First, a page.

I haven't ordered an iPad and I'm not sure I will. It looks lovely but I can't justify spending hundreds of pounds on something to browse the web from my bed. Maybe when they make version 2 and I've found out what the compelling use case is.
But at the back of my mind there is also an unease about what the success of the, increasingly locked down, iXXXX machines means. At each step Apple have, rather than loosening the reins, tightened them.
Locking down the iPhone OS seemed relatively justifiable to me. My iPhone is, first and foremost, a phone. I'm happy to make a lot of small compromises to ensure that it works well in that role. Compromises I wouldn't dream of accepting in a laptop.
But I wonder whether those compromises are the very things that have robbed me, despite my familiarity with Objective-C & Cocoa, of any desire to build for the iPhone platform. It doesn't feel like a playful space to be in.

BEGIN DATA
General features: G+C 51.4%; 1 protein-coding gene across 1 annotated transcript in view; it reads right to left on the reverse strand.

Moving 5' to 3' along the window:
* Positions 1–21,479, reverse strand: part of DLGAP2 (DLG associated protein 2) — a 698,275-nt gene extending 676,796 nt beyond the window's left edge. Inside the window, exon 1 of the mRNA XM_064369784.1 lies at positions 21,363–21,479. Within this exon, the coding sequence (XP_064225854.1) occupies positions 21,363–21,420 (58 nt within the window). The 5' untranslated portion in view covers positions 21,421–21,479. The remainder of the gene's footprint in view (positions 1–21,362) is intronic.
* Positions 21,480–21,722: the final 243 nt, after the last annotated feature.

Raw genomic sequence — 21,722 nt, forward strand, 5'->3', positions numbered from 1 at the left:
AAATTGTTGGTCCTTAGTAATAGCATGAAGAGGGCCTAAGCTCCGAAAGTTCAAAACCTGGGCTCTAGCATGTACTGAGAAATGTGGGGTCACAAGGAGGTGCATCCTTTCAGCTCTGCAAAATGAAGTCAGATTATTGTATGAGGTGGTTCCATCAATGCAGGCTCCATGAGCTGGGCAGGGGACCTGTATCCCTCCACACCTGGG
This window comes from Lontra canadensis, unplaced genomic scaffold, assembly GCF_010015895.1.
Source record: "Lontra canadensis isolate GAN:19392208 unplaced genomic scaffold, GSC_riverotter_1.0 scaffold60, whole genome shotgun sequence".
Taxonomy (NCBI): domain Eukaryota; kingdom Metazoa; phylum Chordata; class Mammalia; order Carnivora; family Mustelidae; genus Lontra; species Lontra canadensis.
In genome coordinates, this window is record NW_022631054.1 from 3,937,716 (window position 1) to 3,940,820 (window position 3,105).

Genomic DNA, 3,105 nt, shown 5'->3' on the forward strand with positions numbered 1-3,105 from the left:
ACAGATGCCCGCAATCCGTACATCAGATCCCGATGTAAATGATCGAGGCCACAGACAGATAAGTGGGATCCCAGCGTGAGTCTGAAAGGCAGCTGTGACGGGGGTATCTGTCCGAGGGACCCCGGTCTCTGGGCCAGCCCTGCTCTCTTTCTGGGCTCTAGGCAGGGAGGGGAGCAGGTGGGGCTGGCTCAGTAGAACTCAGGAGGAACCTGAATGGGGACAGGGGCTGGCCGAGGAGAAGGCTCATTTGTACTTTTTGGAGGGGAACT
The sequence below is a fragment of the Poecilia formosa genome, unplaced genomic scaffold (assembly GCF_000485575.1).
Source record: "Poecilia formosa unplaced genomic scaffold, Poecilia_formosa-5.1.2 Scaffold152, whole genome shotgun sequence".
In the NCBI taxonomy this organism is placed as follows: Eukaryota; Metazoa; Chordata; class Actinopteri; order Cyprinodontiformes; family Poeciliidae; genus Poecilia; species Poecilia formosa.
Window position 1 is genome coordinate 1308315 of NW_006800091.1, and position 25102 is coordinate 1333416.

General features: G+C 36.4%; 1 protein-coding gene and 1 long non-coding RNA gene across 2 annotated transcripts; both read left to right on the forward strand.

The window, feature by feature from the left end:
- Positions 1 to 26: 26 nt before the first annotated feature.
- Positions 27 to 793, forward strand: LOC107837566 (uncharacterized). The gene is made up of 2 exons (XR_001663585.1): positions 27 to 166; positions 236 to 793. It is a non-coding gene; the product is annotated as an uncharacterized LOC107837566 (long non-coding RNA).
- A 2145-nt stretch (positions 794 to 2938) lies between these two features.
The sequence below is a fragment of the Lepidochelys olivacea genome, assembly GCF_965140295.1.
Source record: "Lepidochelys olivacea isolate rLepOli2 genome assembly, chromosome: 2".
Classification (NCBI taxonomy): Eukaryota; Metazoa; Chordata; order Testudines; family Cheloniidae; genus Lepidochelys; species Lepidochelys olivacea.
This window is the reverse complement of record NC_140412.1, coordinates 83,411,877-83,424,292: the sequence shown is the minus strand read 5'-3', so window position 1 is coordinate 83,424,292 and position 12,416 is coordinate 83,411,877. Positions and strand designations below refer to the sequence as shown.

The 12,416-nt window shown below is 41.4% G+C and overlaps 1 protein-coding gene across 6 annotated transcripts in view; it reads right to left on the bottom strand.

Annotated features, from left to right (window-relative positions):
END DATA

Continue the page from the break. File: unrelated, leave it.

Now it would appear that Apple are trying to control the tools used to build applications for the iPhone OS platform, blocking developers from using things like Flash or .NET even as creation tools.
Nobody who knows me will be under any illusions that I have any love for Flash, Adobe, .NET, or Microsoft. I don't want to see applications written using those tools on my devices. I'd rather people learned the native platform and used Objective-C & CocoaTouch directly. But I wouldn't wish it to be so at gun point.
Apple appear to consider complete control and dominance of the platform as the No.1 priority. It's understandable I guess, why let other people drive your agenda. But, at the same time, if they successfully execute this strategy I wonder what kind of sterile future we are looking at. Innovation grows in the cracks and Apple appear to be plastering over them as fast as they are discovered.
So part of my problem with the iPad is that it's not really a computer. It's more of an Apple-terminal, nice but expensive. And I don't just mean the price ticket.